Thank you for all the great info there and for the emails. There are so many factors from state to state and even area to area of certain states that effect the tree heights. I've developed a theory as to why I've been unable to locate 150' and 160' trees in the southern half of NJ. I just don't think there are forest mature enough here. During the time Ive spent in the forest in Longwood gardens and Brandywine Creek SP (150-220 years old) Ive noticed that they have taken on old growth characteristics. There are huge fallen trees and open spaces in the canopy, balding bark on lower trunks ect. Of course there are varying definitions of old growth but these woods are taking on the traits. There is only 2 forest in south Jersey like this. Bear Swamp which has been exposed to too many hurricanes to have tall trees and Saddlers Woods old growth forest who's tallest tree is a 135ft tulip. This woods may even be too old for tall tulips. I know Will Blozen has noted several times in the Smokies that the taller tulips are in older second growth stands.
There is a location in north Jersey near the Delaware Water Gap called the Tillman Ravine. The area is old growth white pine and hardwood I believe. Hopefully I will have better luck there. Worthington state forest is close as well and is an area that was logged once (much like Brandywine) and left to grow over the last 150 - 200 years. In my last visit I located Chestnut Oak over 17ft CBH, Sugar Maple over 14ft, Silver Maple over 19ft, and tulips in the 13-16ft range. I'm very hopeful to get NJ on this list when I return with my equipment.

John
John D Harvey (JohnnyDJersey)

East Coast and West Coast Big Tree Hunter

"If you look closely at a tree you'll notice it's knots and dead branches, just like our bodies. What we learn is that beauty and imperfection go together wonderfully." - Matt Fox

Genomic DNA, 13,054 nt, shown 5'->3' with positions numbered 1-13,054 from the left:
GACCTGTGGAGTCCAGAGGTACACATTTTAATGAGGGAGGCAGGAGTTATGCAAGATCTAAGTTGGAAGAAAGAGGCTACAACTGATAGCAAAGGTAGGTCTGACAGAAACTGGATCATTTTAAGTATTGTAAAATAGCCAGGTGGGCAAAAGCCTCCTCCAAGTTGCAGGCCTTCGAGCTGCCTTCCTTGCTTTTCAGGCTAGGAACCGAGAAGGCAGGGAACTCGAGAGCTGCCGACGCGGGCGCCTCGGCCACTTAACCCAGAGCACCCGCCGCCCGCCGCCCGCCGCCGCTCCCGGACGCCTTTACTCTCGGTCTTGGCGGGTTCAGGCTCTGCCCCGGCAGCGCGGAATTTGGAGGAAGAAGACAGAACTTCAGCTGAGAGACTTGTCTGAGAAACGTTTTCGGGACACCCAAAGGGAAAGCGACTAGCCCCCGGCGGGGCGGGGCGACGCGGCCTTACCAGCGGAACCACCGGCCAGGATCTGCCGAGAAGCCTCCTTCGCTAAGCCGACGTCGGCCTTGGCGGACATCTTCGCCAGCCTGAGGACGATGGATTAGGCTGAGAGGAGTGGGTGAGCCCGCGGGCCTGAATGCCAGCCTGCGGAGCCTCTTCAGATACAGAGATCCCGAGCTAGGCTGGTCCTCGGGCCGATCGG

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Matt Markworth
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Re: Six 160'+ poplars and counting. Delaware.

Post by Matt Markworth » Wed Jan 01, 2014 12:29 pm

JohnnyDJersey wrote:Worthington state forest is close as well and is an area that was logged once (much like Brandywine) and left to grow over the last 150 - 200 years. In my last visit I located Chestnut Oak over 17ft CBH, Sugar Maple over 14ft, Silver Maple over 19ft, and tulips in the 13-16ft range. I'm very hopeful to get NJ on this list when I return with my equipment.
John,

Wow, those girths are super impressive. Do you have measurement details/photos for those massive maples and Chestnut Oak? I'm always keeping an eye out for big Silver Maples, but haven't seen any lately. There's one site in Illinois that I remember had some big Silver Maples and I want to get back there some time to do some measuring.

Matt

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John Harvey
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Re: Six 160'+ poplars and counting. Delaware.

Post by John Harvey » Wed Jan 01, 2014 1:11 pm

Matt,
Here are a few photos from the area with measurements in the captions. The forest is HUGE! I would be surprised if I saw 10% of it.
Attachments
Sugar Maple 14ft5in Worthington
Sugar Maple 14ft5in Worthington
Chestnut Oak 17ft2in Worthington
Chestnut Oak 17ft2in Worthington
Silver Maple 19ft5in Worthington SF
Silver Maple 19ft5in Worthington SF
John D Harvey (JohnnyDJersey)

East Coast and West Coast Big Tree Hunter

"If you look closely at a tree you'll notice it's knots and dead branches, just like our bodies. What we learn is that beauty and imperfection go together wonderfully." - Matt Fox

tclikesbigtrees
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Re: Six 160'+ poplars and counting. Delaware.

Post by tclikesbigtrees » Fri Jan 03, 2014 9:31 pm

I don't know much about measuring trees other then circumference. How do you measure the height of a tree accurately, without climbing the tree?